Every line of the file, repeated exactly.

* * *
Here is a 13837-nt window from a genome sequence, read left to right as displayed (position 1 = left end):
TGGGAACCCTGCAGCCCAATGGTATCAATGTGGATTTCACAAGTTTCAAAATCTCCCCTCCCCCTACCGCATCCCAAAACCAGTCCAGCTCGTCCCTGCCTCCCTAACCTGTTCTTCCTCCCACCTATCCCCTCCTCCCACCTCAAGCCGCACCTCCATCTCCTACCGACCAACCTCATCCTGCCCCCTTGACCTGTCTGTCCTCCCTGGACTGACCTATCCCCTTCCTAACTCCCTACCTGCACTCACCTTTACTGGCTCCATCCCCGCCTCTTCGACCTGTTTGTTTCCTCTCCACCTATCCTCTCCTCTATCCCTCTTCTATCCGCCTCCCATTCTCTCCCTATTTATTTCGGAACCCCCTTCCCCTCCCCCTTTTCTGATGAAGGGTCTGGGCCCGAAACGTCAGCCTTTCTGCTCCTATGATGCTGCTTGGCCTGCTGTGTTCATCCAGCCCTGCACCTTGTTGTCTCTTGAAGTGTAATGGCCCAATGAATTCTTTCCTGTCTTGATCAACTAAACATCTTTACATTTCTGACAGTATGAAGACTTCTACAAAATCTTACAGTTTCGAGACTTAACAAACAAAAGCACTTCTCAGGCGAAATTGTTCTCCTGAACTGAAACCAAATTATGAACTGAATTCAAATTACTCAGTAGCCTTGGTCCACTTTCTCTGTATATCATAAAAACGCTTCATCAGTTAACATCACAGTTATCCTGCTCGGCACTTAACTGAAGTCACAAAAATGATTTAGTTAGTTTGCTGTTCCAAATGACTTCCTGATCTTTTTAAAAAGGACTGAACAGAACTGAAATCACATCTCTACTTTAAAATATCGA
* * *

Here is a 13837-nt window from a genome sequence, read left to right as displayed (position 1 = left end):
TGGGAACCCTGCAGCCCAATGGTATCAATGTGGATTTCACAAGTTTCAAAATCTCCCCTCCCCCTACCGCATCCCAAAACCAGTCCAGCTCGTCCCTGCCTCCCTAACCTGTTCTTCCTCCCACCTATCCCCTCCTCCCACCTCAAGCCGCACCTCCATCTCCTACCGACCAACCTCATCCTGCCCCCTTGACCTGTCTGTCCTCCCTGGACTGACCTATCCCCTTCCTAACTCCCTACCTGCACTCACCTTTACTGGCTCCATCCCCGCCTCTTCGACCTGTTTGTTTCCTCTCCACCTATCCTCTCCTCTATCCCTCTTCTATCCGCCTCCCATTCTCTCCCTATTTATTTCGGAACCCCCTTCCCCTCCCCCTTTTCTGATGAAGGGTCTGGGCCCGAAACGTCAGCCTTTCTGCTCCTATGATGCTGCTTGGCCTGCTGTGTTCATCCAGCCCTGCACCTTGTTGTCTCTTGAAGTGTAATGGCCCAATGAATTCTTTCCTGTCTTGATCAACTAAACATCTTTACATTTCTGACAGTATGAAGACTTCTACAAAATCTTACAGTTTCGAGACTTAACAAACAAAAGCACTTCTCAGGCGAAATTGTTCTCCTGAACTGAAACCAAATTATGAACTGAATTCAAATTACTCAGTAGCCTTGGTCCACTTTCTCTGTATATCATAAAAACGCTTCATCAGTTAACATCACAGTTATCCTGCTCGGCACTTAACTGAAGTCACAAAAATGATTTAGTTAGTTTGCTGTTCCAAATGACTTCCTGATCTTTTTAAAAAGGACTGAACAGAACTGAAATCACATCTCTACTTTAAAATATCGA